Corollary 3: The greater the number and the lesser the selection of tested relationships in a scientific field, the less likely the research findings are to be true. As shown above, the post-study probability that a finding is true (PPV) depends a lot on the pre-study odds (R). Thus, research findings are more likely true in confirmatory designs, such as large phase III randomized controlled trials, or meta-analyses thereof, than in hypothesis-generating experiments.
Corollary 4: The greater the flexibility in designs, definitions, outcomes, and analytical modes in a scientific field, the less likely the research findings are to be true. Flexibility increases the potential for transforming what would be “negative” results into “positive” results, i.e., bias,u. For several research designs, e.g., randomized controlled trials or meta-analyses, there have been efforts to standardize their conduct and reporting. Adherence to common standards is likely to increase the proportion of true findings. The same applies to outcomes. True findings may be more common when outcomes are unequivocal and universally agreed (e.g., death) rather than when multifarious outcomes are devised (e.g., scales for schizophrenia outcomes). Similarly, fields that use commonly agreed, stereotyped analytical methods (e.g., Kaplan-Meier plots and the log-rank test) may yield a larger proportion of true findings than fields where analytical methods are still under experimentation (e.g., artificial intelligence methods) and only “best” results are reported. Regardless, even in the most stringent research designs, bias seems to be a major problem. For example, there is strong evidence that selective outcome reporting, with manipulation of the outcomes and analyses reported, is a common problem even for randomized trails. Simply abolishing selective publication would not make this problem go away.
Corollary 5: The greater the financial and other interests and prejudices in a scientific field, the less likely the research findings are to be true. Conflicts of interest and prejudice may increase bias, u. Conflicts of interest are very common in biomedical research, and typically they are inadequately and sparsely reported. Prejudice may not necessarily have financial roots. Scientists in a given field may be prejudiced purely because of their belief in a scientific theory or commitment to their own findings. Many otherwise seemingly independent, university-based studies may be conducted for no other reason than to give physicians and researchers qualifications for promotion or tenure. Such nonfinancial conflicts may also lead to distorted reported results and interpretations. Prestigious investigators may suppress via the peer review process the appearance and dissemination of findings that refute their findings, thus condemning their field to perpetuate false dogma. Empirical evidence on expert opinion shows that it is extremely unreliable.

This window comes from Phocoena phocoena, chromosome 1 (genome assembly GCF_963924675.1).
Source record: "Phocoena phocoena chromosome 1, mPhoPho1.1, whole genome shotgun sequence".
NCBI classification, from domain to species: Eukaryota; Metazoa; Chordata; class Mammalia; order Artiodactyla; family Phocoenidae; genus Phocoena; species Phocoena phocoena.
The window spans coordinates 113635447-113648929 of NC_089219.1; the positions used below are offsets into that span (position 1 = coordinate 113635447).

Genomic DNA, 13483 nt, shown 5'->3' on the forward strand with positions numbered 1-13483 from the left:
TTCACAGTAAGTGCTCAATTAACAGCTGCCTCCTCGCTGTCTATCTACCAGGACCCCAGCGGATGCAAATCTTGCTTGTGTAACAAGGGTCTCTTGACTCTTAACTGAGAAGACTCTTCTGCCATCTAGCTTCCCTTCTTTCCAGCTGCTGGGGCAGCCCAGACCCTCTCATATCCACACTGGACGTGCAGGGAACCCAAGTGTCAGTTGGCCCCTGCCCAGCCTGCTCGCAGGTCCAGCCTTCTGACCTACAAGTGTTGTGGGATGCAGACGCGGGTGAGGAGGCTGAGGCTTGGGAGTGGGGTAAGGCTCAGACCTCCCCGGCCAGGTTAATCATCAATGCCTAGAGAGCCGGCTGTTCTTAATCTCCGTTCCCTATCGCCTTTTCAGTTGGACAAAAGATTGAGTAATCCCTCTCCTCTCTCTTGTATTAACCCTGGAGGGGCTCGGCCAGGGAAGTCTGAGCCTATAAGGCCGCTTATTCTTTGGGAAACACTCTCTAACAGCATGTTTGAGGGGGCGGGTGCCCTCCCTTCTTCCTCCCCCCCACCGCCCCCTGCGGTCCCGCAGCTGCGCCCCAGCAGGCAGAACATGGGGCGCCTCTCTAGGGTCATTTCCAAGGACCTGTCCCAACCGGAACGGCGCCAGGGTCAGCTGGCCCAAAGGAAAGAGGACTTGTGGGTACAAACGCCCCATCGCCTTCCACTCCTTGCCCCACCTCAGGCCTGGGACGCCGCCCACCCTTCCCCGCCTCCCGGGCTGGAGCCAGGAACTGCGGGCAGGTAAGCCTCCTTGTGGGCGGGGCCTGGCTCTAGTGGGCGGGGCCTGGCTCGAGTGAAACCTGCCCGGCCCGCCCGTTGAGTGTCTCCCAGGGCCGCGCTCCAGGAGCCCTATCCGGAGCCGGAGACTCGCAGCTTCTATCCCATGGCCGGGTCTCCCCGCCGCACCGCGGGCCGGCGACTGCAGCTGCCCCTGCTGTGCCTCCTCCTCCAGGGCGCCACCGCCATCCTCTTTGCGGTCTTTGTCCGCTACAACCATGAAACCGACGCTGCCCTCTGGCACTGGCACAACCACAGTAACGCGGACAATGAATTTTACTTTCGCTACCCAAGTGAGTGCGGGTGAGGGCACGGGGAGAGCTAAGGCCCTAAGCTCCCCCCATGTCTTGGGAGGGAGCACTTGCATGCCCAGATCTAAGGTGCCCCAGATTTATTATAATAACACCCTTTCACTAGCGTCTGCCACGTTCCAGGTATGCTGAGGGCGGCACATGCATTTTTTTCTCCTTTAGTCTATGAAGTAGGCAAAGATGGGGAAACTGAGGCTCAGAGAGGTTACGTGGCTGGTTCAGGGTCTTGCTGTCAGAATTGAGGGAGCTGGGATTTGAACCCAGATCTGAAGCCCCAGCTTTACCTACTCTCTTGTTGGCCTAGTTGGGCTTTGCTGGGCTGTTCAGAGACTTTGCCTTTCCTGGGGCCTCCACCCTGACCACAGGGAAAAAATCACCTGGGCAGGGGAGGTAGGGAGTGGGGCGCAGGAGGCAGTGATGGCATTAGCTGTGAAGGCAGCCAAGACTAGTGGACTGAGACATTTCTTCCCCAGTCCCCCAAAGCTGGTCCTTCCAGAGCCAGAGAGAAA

Corollary 6: The hotter a scientific field (with more scientific teams involved), the less likely the research findings are to be true. This seemingly paradoxical corollary follows because, as stated above, the PPV of isolated findings decreases when many teams of investigators are involved in the same field. This may explain why we occasionally see major excitement followed rapidly by severe disappointments in fields that draw wide attention. With many teams working on the same field and with massive experimental data being produced, timing is of the essence in beating competition. Thus, each team may prioritize on pursuing and disseminating its most impressive “positive” results. “Negative” results may become attractive for dissemination only if some other team has found a “positive” association on the same question. In that case, it may be attractive to refute a claim made in some prestigious journal. The term Proteus phenomenon has been coined to describe this phenomenon of rapidly alternating extreme research claims and extremely opposite refutations.
These corollaries consider each factor separately, but these factors often influence each other. Or prejudice may prevail in a hot scientific field, further undermining the predictive value of its research findings. Highly prejudiced stakeholders may even create a barrier that aborts efforts at obtaining and disseminating opposing results. Conversely, the fact that a field is hot or has strong invested interests may sometimes promote larger studies and improved standards of research, enhancing the predictive value of its research findings. Or massive discovery-oriented testing may result in such a large yield of significant relationships that investigators have enough to report and search further and thus refrain from data dredging and manipulation.
JC comment: I was struck by a number of things here.
First, the Proteus effect (new terminology for me). We see this a lot in climate science, and I personally experienced this ca. 2005-2007 in the hurricane wars. It seemed like every two weeks a new paper came out, refuting the previous paper, with a back and forth effect that Revkin termed the windshield wiper effect. Each investigator was personally motivated to tout their own latest findings, and each scientist and journalist provided little context for their specific finding re previous findings. Journalists attempted to do this by interviewing people that were likely to be critical of the paper, giving rise to charges of ‘false balance.’
Assessments like the IPCC would seem to be the answer to sorting this all out. But depending on which group of scientists do the assessment, you can get a different result. I discussed this previously on my original hurricane post, in context of the different assessments produced by the IPCC, the WMO group of experts, and the U.S. CCSP that drew different conclusions regarding the past and future impact of global warming on tropical cyclones.
Further, groups such as the IPCC that are conducting assessments are subject to the same issues raised by the 6 corollaries.
So what to do about this situation? There are no simple solutions, but the recommendations made by Ioannidis in the Scientific American article are a good start.